It’s well-associated with barbershops. It’s a little risky when performed live. It’s a cappella, and it’s back in the modern world of music.
With no instruments — not even a backing track — a cappella remains one of the most unpredictably invigorating performance genres. Some audiences may have felt this way about the classic barbershop quartet, many feel this way about the blockbuster hit “Pitch Perfect” and audiences certainly felt invigorated during Monday’s performance of “The Sing-Off Live! Tour” at the Wilbur Theatre.
Behind the music is, arguably, one man, responsible for a cappella’s profound transformation over the past 2o years. Deke Sharon is not only the arranger and music director of “Pitch Perfect” and its upcoming sequel, but he is also the heart of NBC’s “The Sing-Off,” a reality competition show he produces. It’s similar to “American Idol,” yet reserved for a cappella groups.
Sharon simultaneously attended college at Tufts University and the New England Conservatory of Music, where he began reworking what he saw as a misunderstanding of a cappella’s real potential.
“Twenty years ago, if you asked someone, ‘What is a cappella?’ they wouldn’t know. They’d be like, ‘Oh, it’s that barber shop thing right?’” Sharon said.
At Tufts, Sharon performed in and directed the Beelzebubs, a male a cappella group, pioneering the intricate vocal instrumentation and beat boxing that constitutes its contemporary style.
“I very much wanted to popularize this new style … I loved it, and everyone I talked to told me I was crazy, but I didn’t care! And lo and behold, 20 years later, everyone knows it,” he said.
Reflecting that spread is this year’s tour of “The Sing-Off Live!” featuring groups from former seasons of the show, including The Exchange, VoicePlay, Street Corner Symphony and the latest champions of the show’s fifth season, The Melodores.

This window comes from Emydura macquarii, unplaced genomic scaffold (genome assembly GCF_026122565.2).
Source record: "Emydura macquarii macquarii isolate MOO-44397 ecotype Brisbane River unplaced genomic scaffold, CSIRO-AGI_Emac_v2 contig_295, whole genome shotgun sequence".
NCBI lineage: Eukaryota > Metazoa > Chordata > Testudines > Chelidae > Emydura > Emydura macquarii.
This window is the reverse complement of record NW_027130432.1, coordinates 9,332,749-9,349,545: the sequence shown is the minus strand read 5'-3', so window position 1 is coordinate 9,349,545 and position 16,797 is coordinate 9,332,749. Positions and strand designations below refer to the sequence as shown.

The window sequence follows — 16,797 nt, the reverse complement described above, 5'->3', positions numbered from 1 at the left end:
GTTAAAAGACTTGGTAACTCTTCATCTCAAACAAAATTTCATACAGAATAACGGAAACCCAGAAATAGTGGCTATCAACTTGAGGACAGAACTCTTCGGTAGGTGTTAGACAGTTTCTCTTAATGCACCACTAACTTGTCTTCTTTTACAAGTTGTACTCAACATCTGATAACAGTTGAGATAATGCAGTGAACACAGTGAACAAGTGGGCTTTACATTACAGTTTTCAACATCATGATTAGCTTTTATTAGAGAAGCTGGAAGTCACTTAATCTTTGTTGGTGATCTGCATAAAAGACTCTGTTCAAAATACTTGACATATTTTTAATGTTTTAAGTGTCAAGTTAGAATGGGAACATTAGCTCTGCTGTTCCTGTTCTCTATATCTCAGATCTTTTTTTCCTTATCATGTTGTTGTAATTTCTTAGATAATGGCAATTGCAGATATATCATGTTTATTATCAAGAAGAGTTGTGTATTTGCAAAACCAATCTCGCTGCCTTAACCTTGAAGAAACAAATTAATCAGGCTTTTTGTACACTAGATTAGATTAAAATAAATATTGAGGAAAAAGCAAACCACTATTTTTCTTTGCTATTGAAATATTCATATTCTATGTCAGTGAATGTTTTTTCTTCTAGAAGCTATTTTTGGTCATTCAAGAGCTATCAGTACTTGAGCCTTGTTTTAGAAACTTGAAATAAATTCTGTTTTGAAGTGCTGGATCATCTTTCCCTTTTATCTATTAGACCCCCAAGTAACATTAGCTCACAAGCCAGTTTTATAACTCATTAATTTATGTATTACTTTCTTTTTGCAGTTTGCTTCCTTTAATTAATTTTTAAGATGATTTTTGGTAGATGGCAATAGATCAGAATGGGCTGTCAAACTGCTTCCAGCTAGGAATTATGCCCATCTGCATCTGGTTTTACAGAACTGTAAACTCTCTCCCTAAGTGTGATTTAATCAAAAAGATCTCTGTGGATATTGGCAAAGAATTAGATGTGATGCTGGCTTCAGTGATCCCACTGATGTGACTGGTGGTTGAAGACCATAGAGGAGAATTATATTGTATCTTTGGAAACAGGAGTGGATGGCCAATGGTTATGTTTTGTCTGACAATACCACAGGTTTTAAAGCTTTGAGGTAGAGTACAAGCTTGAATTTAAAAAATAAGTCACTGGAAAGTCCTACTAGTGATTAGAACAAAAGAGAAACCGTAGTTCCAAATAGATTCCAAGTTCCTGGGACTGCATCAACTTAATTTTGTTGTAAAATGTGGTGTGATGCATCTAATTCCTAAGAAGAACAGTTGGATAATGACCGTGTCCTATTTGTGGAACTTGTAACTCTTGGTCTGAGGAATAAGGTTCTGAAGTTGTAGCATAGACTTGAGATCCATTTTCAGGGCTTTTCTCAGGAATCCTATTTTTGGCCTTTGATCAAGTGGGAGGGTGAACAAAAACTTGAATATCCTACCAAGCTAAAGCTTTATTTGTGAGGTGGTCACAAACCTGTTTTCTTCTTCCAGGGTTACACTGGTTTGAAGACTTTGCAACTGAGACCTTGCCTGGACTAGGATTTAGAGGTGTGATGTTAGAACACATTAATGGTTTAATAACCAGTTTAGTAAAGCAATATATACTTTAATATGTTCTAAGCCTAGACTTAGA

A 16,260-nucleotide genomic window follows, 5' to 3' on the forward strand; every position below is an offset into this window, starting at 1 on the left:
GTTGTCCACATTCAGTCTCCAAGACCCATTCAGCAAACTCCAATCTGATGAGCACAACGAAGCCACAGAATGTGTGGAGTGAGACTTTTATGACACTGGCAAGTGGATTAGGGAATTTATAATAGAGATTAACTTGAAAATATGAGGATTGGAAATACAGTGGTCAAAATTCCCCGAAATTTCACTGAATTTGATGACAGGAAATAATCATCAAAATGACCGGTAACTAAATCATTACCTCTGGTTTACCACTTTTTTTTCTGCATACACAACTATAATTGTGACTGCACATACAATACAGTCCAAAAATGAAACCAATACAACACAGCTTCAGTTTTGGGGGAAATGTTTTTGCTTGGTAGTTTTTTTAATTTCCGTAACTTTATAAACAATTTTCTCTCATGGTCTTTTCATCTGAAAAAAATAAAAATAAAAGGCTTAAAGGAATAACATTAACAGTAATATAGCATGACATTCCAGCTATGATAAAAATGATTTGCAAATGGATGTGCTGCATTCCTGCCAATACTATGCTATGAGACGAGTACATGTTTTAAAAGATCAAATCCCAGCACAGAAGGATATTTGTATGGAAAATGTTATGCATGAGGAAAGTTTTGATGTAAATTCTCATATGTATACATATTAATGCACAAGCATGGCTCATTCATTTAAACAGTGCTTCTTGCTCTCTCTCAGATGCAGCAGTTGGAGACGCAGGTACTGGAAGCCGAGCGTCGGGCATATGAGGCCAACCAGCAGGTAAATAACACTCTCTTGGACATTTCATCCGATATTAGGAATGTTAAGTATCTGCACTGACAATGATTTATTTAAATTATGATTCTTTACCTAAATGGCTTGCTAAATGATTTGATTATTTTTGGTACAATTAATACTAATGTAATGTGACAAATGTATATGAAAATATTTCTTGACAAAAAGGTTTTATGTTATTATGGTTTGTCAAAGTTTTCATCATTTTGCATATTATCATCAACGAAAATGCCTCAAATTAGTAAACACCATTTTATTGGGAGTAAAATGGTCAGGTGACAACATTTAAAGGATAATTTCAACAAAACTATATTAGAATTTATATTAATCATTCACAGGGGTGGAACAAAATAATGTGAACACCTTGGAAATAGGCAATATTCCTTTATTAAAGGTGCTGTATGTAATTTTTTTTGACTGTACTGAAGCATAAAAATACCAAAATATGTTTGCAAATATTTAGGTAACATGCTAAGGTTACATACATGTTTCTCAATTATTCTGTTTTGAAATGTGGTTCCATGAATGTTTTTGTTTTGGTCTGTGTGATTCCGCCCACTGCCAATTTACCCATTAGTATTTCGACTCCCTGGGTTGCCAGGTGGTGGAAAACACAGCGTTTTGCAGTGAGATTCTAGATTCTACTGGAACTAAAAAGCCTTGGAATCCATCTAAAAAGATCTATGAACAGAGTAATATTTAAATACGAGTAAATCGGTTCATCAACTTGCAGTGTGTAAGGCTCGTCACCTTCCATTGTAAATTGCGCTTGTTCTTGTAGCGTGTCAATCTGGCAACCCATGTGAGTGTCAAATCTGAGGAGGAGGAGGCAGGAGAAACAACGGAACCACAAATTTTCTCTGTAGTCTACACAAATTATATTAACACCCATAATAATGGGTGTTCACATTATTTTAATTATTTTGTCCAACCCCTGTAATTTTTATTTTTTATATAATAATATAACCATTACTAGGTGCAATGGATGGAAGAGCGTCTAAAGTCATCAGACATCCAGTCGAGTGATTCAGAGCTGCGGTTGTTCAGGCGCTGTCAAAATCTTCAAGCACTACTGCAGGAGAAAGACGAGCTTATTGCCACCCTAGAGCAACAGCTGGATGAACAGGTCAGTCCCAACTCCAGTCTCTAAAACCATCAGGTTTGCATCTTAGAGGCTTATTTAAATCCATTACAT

Each group brought a distinct and signature energy that had the audience on their feet by the end of every song. The Exchange brought unbeatable bass, while Street Corner Symphony delivered an insurmountable talent for beat boxing, in the form of a Ping-Pong match no less. The Melodores, based at Vanderbilt University, had the heart and soul of collegiate a cappella, which was very appropriate for their Wilbur Theatre performance since Boston is, as Sharon put it, “the heart of the college a cappella world.”
But the group that best captured the transformative qualities of contemporary a cappella was VoicePlay. Their well-polished, theatrically comedic style created laughs throughout the entire set. Highlights included a 10-song medley of Broadway’s best-known hits, including an appearance by Elsa in drag, as well as a mash-up featuring Justin Bieber’s “Beauty and a Beat” and Dierks Bentley’s “Drunk on a Plane.”
“The best part about being in VoicePlay is the freedom to do the kind of music that we want to do in the way that we want to do it,” said Geoff Castellucci, the bass of the group.
Starting off in the mid to late ’90s as a barbershop quartet, VoicePlay got one of their first introductions to contemporary a cappella through The House Jacks, a group founded by Sharon and often described as “a rock band without instruments.”
“They were one of the only contemporary a cappella groups making waves in the scene at the time,” Castellucci said. “We had a barbershop quartet, and that’s about as bad as it gets, so we loved their sound.”
The group has completely renovated their sound from their beginnings. A particularly great aspect of their set was the television screens placed at either side of the stage, meant to involve the audience.
For instance, as the screen read “auditions today,” a senior audience member was guided to the stage. The group then rated him in six categories: sex appeal, rhythm, sound effects, lyrics, percussion and “shaking it.” His farm animal noises were untouchable, and his dance moves were superbly unique.
By the end of the show, the audience was completely enthralled by the excitement and incredible explosion of harmonious sound coming from every group. It’s seldom that a night of music is full of such an organic sound. It seems that Sharon’s (excuse the pun) instrumental role in fathering contemporary a cappella has succeeded.
“It’s really exciting because so many more people are singing in music programs,” he said. “Getting involved in music and getting off the couch is what I try to make happen.”